It is very hard or impossible to time the broad market consistently — there are no famous investors that got rich by consistently knowing what the broad market would do next. This only makes sense, as there are just too many variables in the broad market. But there are many famous investors who got rich analyzing individual securities, and this is where you should put your focus. You can get an edge in individual securities. Joe Springer was the number 1 ranked stock analyst in the world by tipranks.com. Joe is a Certified Technical Trainer, and enjoys teaching about the stock market as well as managing portfolios. If you would like to follow Joe on Twitter, his handle is @JoeSpringer.
I am a buy and hold common stock investor. Warren Buffett is definitely my guru. He makes the most sense to me. I began investing in the stock market at age 14 in 1970 with money earned on my paper route. What I have done since 1970 is invest primarily in the Dividend Aristocrats whenever the stock market is relatively low. I have never sold a single share of stock except on the rare occasion when one of my stocks was bought out for cash and I was forced to sell.. I keep all of my stock certificates or direct registration statements in a safe deposit box at the bank. I do not automatically reinvest dividends. I only purchase stocks when I feel that the stock market is relatively low. Brown University, B. A., 1978. Below are the 39 stocks in my portfolio.
If you've landed here, it's either in error or because you are a little curious. Please indulge me for a moment: I signed up as a contributor to publish in September, 2017 the ten-series of artlcles on what Senior Editor Gil Weinreich featured as 'America's Future Finances'. I consider this the single most important matter that will affect nearly everyone in the U.S. in the next two decades. Risk has two components: probability and severity. Collectively, the eight financial challenges addressed in the series, unless they reverse course soon, will rise to the maximum level of both.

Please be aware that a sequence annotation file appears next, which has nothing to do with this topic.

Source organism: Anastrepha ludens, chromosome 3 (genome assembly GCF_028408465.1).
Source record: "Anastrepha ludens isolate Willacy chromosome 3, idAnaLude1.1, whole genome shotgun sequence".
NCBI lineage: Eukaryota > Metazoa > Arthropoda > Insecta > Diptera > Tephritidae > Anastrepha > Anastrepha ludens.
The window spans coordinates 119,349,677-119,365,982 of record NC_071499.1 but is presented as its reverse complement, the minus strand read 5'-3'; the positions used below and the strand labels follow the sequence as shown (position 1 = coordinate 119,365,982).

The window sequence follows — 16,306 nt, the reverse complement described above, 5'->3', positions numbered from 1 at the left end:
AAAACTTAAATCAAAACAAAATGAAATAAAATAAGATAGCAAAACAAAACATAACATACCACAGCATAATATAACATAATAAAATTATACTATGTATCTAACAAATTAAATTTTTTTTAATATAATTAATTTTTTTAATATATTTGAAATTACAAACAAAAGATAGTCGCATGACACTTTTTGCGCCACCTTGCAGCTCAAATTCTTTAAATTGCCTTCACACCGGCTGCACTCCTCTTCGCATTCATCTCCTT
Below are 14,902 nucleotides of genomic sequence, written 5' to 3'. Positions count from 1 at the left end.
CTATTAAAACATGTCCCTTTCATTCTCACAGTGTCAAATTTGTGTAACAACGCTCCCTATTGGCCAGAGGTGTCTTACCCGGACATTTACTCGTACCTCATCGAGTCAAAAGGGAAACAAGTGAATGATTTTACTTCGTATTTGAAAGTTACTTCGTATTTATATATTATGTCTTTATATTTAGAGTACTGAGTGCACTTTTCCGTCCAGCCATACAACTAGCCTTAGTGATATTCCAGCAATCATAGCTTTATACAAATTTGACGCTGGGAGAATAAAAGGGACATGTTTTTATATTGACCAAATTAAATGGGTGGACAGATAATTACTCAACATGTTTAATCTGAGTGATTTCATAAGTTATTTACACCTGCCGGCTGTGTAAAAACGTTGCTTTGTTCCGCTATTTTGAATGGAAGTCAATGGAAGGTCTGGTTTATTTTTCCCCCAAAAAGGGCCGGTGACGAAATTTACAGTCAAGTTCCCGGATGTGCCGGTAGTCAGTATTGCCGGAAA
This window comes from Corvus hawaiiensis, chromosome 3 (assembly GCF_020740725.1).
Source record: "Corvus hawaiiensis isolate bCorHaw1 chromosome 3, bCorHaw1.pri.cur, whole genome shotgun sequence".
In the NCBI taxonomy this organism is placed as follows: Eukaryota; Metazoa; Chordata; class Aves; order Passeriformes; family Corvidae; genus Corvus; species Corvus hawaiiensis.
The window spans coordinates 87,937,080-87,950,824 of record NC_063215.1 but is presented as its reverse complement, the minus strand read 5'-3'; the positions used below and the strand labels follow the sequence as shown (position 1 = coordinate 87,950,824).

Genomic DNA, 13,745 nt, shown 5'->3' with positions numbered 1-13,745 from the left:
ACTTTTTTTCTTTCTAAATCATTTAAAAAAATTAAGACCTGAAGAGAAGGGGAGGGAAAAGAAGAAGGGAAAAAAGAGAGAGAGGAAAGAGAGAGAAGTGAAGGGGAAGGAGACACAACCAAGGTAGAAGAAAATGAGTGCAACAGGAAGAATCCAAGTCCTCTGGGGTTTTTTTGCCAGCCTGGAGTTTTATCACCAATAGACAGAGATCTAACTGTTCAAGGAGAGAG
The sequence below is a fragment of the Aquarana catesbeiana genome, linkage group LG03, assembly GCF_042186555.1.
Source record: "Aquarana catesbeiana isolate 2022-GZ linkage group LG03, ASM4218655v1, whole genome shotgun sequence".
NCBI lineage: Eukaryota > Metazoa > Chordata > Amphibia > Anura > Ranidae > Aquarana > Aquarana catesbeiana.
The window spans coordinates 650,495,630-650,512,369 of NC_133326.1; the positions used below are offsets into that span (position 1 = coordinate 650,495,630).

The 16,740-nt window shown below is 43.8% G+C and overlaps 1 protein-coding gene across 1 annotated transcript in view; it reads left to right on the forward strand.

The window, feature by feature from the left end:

Sound like an oversell? Maybe, but you decide. (For credibility, I've published only 11 articles as a newbie author as of this writing, 4 of which have garnered 'Editor's Pick' status.) Please consider a short investment of your time - a 20 second page-down scan of the final article 10, which summarizes the series. Then, consider whether it is worth your investment of time to read the supporting evidence in the articles, which I cited from over 50 articles and other sources, and invested over 150 hours in researching, developing, drafting, and editing. Then, objectively decide for yourself.
We have many growing concerns in this nation (name your poison: opioids, ineffective politicians, terrorism and rogue nation threats, global warming, others). May I suggest you consider thoughtfully where this ranks within the next 20 years in terms of probability, severity, length, and pervasiveness affecting most every living American. I promise you that your awareness of the challenges we face will be sobering, how you think about investing for retirement will change, and that your time invested will be well worth it.
Nearly 40-year, and now retired, CPA. Former experience includes audit and tax work with small and large CPA firms (including as a manager with a 'Big Eight' firm) for companies ranging in size from shoebox records to 10q and 10q reviews (and audit) for a Fortune 500. Also served in various private companies as controller/CFO.
Spent the last 21 years prior to retirement with several municipalities as Finance Director (former CPFO, CGFM, CNA) with background in all aspects of financial and treasury management. This included investment of a $25m portfolio in fixed income investments, and issuances of SEC-registered municipal bonds (writing the POS's and OS's), including a trip to Wall Street to meet with Moody's for a bond rating and for a bond insurance meeting (which included a cool visit on the floor of the NYSE during the trading day, pre- 9/11).
I also benefit from a series four week-long seminars on real estate economic development training via classes and tests to become certified as an Economic Development Finance Professional (EDFP). (Never used one bit of it in my career, but it sure helps to understand IRR's etc for REITs now.)